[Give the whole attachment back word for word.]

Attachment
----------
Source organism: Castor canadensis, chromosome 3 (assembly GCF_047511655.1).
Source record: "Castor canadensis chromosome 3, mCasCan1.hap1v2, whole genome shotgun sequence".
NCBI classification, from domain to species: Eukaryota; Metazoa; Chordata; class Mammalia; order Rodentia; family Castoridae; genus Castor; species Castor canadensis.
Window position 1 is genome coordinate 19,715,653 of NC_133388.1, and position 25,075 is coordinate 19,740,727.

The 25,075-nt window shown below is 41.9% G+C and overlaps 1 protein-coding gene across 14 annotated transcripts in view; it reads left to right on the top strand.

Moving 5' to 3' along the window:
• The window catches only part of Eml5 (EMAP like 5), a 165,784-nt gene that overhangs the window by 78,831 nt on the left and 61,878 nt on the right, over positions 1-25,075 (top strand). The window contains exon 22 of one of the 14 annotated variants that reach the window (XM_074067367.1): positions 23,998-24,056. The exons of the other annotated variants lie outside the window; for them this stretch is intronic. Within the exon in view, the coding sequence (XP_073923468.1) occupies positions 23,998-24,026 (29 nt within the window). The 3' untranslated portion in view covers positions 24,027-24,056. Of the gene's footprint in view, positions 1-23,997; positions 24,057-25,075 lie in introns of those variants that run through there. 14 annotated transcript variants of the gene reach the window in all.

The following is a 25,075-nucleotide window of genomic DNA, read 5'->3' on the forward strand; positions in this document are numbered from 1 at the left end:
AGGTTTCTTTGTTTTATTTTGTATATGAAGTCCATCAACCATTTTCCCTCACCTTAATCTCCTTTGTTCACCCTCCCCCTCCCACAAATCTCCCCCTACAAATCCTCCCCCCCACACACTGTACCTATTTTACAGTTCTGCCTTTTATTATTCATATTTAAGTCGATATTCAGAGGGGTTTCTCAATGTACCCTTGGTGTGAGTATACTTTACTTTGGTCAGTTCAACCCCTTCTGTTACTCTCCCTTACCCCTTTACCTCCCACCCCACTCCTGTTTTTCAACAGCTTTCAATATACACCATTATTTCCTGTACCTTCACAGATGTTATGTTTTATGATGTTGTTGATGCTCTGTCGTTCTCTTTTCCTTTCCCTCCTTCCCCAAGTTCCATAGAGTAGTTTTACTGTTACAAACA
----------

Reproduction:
Source organism: Castor canadensis, chromosome 3 (assembly GCF_047511655.1).
Source record: "Castor canadensis chromosome 3, mCasCan1.hap1v2, whole genome shotgun sequence".
NCBI classification, from domain to species: Eukaryota; Metazoa; Chordata; class Mammalia; order Rodentia; family Castoridae; genus Castor; species Castor canadensis.
Window position 1 is genome coordinate 19,715,653 of NC_133388.1, and position 25,075 is coordinate 19,740,727.

The 25,075-nt window shown below is 41.9% G+C and overlaps 1 protein-coding gene across 14 annotated transcripts in view; it reads left to right on the top strand.

Moving 5' to 3' along the window:
• The window catches only part of Eml5 (EMAP like 5), a 165,784-nt gene that overhangs the window by 78,831 nt on the left and 61,878 nt on the right, over positions 1-25,075 (top strand). The window contains exon 22 of one of the 14 annotated variants that reach the window (XM_074067367.1): positions 23,998-24,056. The exons of the other annotated variants lie outside the window; for them this stretch is intronic. Within the exon in view, the coding sequence (XP_073923468.1) occupies positions 23,998-24,026 (29 nt within the window). The 3' untranslated portion in view covers positions 24,027-24,056. Of the gene's footprint in view, positions 1-23,997; positions 24,057-25,075 lie in introns of those variants that run through there. 14 annotated transcript variants of the gene reach the window in all.

The following is a 25,075-nucleotide window of genomic DNA, read 5'->3' on the forward strand; positions in this document are numbered from 1 at the left end:
AGGTTTCTTTGTTTTATTTTGTATATGAAGTCCATCAACCATTTTCCCTCACCTTAATCTCCTTTGTTCACCCTCCCCCTCCCACAAATCTCCCCCTACAAATCCTCCCCCCCACACACTGTACCTATTTTACAGTTCTGCCTTTTATTATTCATATTTAAGTCGATATTCAGAGGGGTTTCTCAATGTACCCTTGGTGTGAGTATACTTTACTTTGGTCAGTTCAACCCCTTCTGTTACTCTCCCTTACCCCTTTACCTCCCACCCCACTCCTGTTTTTCAACAGCTTTCAATATACACCATTATTTCCTGTACCTTCACAGATGTTATGTTTTATGATGTTGTTGATGCTCTGTCGTTCTCTTTTCCTTTCCCTCCTTCCCCAAGTTCCATAGAGTAGTTTTACTGTTACAAACA